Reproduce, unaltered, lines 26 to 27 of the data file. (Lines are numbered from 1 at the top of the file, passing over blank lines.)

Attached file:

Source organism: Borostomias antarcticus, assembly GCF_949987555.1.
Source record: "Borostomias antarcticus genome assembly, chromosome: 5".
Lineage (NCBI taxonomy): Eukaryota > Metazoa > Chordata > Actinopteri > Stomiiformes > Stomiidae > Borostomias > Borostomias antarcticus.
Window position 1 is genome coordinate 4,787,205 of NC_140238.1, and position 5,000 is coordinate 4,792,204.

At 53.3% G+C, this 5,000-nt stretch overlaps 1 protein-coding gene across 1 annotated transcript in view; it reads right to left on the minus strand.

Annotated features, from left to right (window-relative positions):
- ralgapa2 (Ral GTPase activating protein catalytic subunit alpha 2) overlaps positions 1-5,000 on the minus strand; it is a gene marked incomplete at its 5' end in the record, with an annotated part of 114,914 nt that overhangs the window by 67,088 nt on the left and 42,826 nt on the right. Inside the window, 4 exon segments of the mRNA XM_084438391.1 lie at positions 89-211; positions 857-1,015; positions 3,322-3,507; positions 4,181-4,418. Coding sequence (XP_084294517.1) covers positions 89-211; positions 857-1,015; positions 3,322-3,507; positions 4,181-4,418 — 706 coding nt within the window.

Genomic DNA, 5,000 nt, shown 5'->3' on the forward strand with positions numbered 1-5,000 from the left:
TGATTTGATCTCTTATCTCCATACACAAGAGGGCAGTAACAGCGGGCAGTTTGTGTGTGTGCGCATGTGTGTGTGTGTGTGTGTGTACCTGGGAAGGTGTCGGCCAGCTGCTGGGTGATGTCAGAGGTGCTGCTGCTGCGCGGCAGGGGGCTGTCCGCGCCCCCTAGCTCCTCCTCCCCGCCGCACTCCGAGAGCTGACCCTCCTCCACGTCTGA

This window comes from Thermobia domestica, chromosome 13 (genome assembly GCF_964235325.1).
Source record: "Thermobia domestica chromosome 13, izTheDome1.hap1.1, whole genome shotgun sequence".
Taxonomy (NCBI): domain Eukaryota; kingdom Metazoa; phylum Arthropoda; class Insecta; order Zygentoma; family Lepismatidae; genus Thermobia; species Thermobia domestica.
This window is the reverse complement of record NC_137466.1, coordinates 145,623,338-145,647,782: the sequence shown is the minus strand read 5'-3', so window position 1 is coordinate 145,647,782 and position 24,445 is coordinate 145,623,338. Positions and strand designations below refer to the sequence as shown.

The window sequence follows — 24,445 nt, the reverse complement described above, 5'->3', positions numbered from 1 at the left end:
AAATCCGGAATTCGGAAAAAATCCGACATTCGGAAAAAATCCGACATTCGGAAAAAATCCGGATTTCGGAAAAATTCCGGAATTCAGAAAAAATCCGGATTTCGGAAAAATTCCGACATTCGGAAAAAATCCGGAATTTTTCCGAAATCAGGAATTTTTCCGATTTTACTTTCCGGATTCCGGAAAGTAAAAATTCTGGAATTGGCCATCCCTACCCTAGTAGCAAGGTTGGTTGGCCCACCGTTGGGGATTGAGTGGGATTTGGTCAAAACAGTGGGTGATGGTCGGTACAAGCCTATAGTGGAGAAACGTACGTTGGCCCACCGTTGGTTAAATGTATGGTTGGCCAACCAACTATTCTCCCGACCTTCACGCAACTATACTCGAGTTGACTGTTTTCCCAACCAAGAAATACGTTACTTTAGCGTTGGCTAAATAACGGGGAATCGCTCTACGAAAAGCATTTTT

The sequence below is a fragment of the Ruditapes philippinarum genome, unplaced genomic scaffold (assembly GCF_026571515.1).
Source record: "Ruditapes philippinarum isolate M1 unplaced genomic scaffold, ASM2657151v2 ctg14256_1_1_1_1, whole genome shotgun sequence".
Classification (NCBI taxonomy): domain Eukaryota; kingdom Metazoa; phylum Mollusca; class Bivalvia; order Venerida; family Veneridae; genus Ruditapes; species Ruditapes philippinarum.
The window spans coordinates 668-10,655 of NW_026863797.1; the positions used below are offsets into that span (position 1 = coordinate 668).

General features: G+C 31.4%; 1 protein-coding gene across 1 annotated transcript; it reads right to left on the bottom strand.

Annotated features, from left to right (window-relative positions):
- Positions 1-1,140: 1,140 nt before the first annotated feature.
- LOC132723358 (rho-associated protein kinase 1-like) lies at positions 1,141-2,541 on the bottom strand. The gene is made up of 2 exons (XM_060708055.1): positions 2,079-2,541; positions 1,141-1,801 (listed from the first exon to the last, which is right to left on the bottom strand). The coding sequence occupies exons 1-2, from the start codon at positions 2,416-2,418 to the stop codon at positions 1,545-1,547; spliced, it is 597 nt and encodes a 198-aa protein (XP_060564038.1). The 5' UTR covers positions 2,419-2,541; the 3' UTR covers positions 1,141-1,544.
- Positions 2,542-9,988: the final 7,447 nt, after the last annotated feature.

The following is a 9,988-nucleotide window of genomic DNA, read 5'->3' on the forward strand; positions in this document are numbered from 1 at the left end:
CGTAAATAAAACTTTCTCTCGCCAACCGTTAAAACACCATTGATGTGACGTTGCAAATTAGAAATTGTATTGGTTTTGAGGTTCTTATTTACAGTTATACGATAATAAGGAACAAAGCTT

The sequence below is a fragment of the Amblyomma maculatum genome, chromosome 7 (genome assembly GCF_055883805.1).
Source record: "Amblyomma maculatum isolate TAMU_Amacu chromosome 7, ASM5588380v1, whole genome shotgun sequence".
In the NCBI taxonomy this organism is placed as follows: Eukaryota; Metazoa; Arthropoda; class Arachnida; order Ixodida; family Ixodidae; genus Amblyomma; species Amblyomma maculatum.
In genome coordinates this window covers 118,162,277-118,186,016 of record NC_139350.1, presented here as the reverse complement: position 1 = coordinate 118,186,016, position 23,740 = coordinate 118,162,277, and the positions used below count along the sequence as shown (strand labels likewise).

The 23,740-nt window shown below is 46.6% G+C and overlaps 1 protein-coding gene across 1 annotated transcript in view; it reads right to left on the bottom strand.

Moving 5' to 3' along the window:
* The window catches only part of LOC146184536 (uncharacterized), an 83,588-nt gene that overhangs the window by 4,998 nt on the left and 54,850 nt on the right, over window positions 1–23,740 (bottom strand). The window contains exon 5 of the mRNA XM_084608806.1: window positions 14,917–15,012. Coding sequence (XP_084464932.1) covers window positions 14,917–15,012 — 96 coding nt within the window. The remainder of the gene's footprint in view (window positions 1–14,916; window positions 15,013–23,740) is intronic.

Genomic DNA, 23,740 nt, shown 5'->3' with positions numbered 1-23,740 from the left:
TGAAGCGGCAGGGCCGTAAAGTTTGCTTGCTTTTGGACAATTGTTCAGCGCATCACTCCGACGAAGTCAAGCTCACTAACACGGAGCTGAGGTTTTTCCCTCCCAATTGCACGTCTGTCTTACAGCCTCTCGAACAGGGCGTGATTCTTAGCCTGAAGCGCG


CGTAAATAAAACTTTCTCTCGCCAACCGTTAAAACACCATTGATGTGACGTTGCAAATTAGAAATTGTATTGGTTTTGAGGTTCTTATTTACAGTTATACGATAATAAGGAACAAAGCTT

The sequence below is a fragment of the Amblyomma maculatum genome, chromosome 7 (genome assembly GCF_055883805.1).